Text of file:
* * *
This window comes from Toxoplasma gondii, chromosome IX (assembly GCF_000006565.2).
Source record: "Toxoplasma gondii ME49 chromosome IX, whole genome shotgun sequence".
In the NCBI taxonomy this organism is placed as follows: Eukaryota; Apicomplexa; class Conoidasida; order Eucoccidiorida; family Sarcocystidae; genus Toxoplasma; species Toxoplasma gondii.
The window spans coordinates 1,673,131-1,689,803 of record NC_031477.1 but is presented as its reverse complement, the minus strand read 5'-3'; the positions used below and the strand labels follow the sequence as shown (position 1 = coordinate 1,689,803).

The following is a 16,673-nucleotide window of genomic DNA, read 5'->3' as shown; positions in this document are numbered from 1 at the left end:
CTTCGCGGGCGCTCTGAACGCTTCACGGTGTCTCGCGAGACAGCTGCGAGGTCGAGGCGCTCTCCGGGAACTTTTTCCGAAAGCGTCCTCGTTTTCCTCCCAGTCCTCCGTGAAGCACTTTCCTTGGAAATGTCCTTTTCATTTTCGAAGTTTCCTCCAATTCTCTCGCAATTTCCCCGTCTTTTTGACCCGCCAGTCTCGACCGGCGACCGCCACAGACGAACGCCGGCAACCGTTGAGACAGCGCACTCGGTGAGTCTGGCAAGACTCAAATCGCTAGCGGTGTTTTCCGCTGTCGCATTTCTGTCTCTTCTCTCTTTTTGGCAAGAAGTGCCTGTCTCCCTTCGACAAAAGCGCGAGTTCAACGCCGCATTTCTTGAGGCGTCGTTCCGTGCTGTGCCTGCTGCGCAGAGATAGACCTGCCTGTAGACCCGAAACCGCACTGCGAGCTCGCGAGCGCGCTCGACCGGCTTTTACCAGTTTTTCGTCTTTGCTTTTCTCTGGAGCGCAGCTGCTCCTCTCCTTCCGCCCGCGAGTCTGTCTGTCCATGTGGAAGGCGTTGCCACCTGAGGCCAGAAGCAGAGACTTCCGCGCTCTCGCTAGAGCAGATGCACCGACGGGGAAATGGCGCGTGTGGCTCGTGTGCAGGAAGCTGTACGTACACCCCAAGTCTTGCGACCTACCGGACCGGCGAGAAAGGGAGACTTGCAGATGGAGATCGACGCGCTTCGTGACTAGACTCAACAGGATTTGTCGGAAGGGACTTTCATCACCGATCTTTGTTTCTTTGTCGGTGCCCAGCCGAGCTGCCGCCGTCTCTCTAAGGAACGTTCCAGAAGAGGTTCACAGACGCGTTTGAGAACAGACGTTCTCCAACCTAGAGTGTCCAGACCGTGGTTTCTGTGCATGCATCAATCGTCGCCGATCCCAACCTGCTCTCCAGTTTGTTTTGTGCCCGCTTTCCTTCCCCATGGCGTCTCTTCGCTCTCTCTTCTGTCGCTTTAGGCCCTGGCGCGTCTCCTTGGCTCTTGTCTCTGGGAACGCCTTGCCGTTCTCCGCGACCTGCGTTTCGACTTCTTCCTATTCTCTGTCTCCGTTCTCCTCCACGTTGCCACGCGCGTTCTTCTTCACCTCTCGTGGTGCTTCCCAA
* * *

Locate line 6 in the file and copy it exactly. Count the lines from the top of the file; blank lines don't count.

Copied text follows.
CTTCGCGGGCGCTCTGAACGCTTCACGGTGTCTCGCGAGACAGCTGCGAGGTCGAGGCGCTCTCCGGGAACTTTTTCCGAAAGCGTCCTCGTTTTCCTCCCAGTCCTCCGTGAAGCACTTTCCTTGGAAATGTCCTTTTCATTTTCGAAGTTTCCTCCAATTCTCTCGCAATTTCCCCGTCTTTTTGACCCGCCAGTCTCGACCGGCGACCGCCACAGACGAACGCCGGCAACCGTTGAGACAGCGCACTCGGTGAGTCTGGCAAGACTCAAATCGCTAGCGGTGTTTTCCGCTGTCGCATTTCTGTCTCTTCTCTCTTTTTGGCAAGAAGTGCCTGTCTCCCTTCGACAAAAGCGCGAGTTCAACGCCGCATTTCTTGAGGCGTCGTTCCGTGCTGTGCCTGCTGCGCAGAGATAGACCTGCCTGTAGACCCGAAACCGCACTGCGAGCTCGCGAGCGCGCTCGACCGGCTTTTACCAGTTTTTCGTCTTTGCTTTTCTCTGGAGCGCAGCTGCTCCTCTCCTTCCGCCCGCGAGTCTGTCTGTCCATGTGGAAGGCGTTGCCACCTGAGGCCAGAAGCAGAGACTTCCGCGCTCTCGCTAGAGCAGATGCACCGACGGGGAAATGGCGCGTGTGGCTCGTGTGCAGGAAGCTGTACGTACACCCCAAGTCTTGCGACCTACCGGACCGGCGAGAAAGGGAGACTTGCAGATGGAGATCGACGCGCTTCGTGACTAGACTCAACAGGATTTGTCGGAAGGGACTTTCATCACCGATCTTTGTTTCTTTGTCGGTGCCCAGCCGAGCTGCCGCCGTCTCTCTAAGGAACGTTCCAGAAGAGGTTCACAGACGCGTTTGAGAACAGACGTTCTCCAACCTAGAGTGTCCAGACCGTGGTTTCTGTGCATGCATCAATCGTCGCCGATCCCAACCTGCTCTCCAGTTTGTTTTGTGCCCGCTTTCCTTCCCCATGGCGTCTCTTCGCTCTCTCTTCTGTCGCTTTAGGCCCTGGCGCGTCTCCTTGGCTCTTGTCTCTGGGAACGCCTTGCCGTTCTCCGCGACCTGCGTTTCGACTTCTTCCTATTCTCTGTCTCCGTTCTCCTCCACGTTGCCACGCGCGTTCTTCTTCACCTCTCGTGGTGCTTCCCAA